Armando Del Bosque Alanis is the Executive Director at His Way at Work. His Way at Work (HWAW) is an organization that helps business leaders and companies apply the Christian principles in their day to day work. Armando has been working full-time for HWAW since January 1st, 2014 and had volunteered for two years prior helping write articles on the companies they were coaching.
Could you take us through what it might look like to bring Christian values into the workplace?
Companies that want to bring Christian principles into their organization need what we call a spiritual strategy or a caring strategy. We ask, “What is your spiritual strategy? You have a financial strategy, a marketing strategy, etc. What is your spiritual strategy?” The spiritual strategy is WHY the company is in business because it isn’t only to make money. There is an ulterior motive – to bring your employees and other humans that touch your company closer to God – and this is your spiritual strategy.
Always keeping in mind that a company must make money to stay alive and stay afloat, we help identify where the company is helping people get to God. For example, we always say, “If you are driving on the road and see someone on the side of the road who is hungry and cold, if you throw him a Bible, he is going to burn the Bible to get warm.” We direct them to Maslow’s Hierarchy of Needs and our spiritual strategy matrix. On this matrix, the vertical axis from bottom to top goes employee, family, community. On the horizontal axis, from left to right it goes physical, emotional, spiritual. Anything that we do has to do with either the spiritual, emotional, or physical component and has to do with either employee, family, or the community that they live in and work at.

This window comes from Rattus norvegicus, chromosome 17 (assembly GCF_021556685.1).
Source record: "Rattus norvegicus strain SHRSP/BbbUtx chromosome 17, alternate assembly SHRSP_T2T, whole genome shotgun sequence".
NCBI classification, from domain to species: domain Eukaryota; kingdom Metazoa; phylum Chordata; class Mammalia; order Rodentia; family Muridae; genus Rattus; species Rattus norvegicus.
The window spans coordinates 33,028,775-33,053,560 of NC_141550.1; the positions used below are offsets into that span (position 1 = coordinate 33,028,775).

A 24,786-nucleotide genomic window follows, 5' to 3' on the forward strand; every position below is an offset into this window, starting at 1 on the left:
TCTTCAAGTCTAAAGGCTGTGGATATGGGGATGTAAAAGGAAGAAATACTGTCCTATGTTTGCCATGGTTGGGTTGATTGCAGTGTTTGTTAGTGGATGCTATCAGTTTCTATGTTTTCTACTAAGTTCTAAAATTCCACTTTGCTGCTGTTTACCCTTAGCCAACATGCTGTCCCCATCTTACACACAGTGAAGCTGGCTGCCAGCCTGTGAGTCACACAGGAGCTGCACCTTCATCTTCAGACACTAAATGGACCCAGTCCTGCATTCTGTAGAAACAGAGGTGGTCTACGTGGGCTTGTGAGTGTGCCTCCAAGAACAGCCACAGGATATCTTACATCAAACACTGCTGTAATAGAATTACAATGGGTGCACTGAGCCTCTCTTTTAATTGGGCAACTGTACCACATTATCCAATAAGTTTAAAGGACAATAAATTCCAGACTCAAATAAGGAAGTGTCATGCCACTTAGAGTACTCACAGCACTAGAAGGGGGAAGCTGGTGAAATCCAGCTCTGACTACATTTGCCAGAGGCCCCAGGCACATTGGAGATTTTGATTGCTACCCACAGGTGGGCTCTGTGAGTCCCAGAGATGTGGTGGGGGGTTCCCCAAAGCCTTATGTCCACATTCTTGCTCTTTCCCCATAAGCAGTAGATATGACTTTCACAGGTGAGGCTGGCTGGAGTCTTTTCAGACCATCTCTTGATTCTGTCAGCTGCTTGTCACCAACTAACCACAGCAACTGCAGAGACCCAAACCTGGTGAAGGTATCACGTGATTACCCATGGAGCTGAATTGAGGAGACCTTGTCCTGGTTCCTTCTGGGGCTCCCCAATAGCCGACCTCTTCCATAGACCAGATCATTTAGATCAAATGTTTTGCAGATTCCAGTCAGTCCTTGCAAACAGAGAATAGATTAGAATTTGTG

All companies have events like weight-loss programs or trips to orphanages, but they have these events scattered all over the place. We tell CEO’s that there needs to be one piece of paper where they have their spiritual strategy and we help them put it together so they can see where they are on that matrix. We plug all the events in (what we call caring activities) and we can see where the empty spaces are. If you draw a line from the lower left corner to the upper right corner, you go from employee/physical to community/spiritual. You cannot just jump to community/spiritual if you haven’t gone through the emotional or physical needs. Kind of like the example of the person on the side of the road, the company needs to go through the process of fulfilling employees’ physical and emotional needs before getting to the spiritual components. As these are met, you go further out of yourself and become selfless. That is the process that we go through and we build a myriad of caring activities so that something covers each quadrant. We provide companies with the many caring activities that we have documented over the years. We have guidelines for these caring activities and we help them do it so they can avoid the mistakes that others have run into.
Where did these caring activities come from? From other companies’ experiences or HWAW?
The caring activities come directly from companies. We get best practices from companies, and we document and format them. We even see common denominators within industries or within geography. Then we make this available to companies. We are able to give them an array of options and how other companies have done it.
If a company is interested in implementing a spiritual strategy, the first thing you do is sit down with them and go through that matrix. Is there a followup step beyond that and how might that look for a company?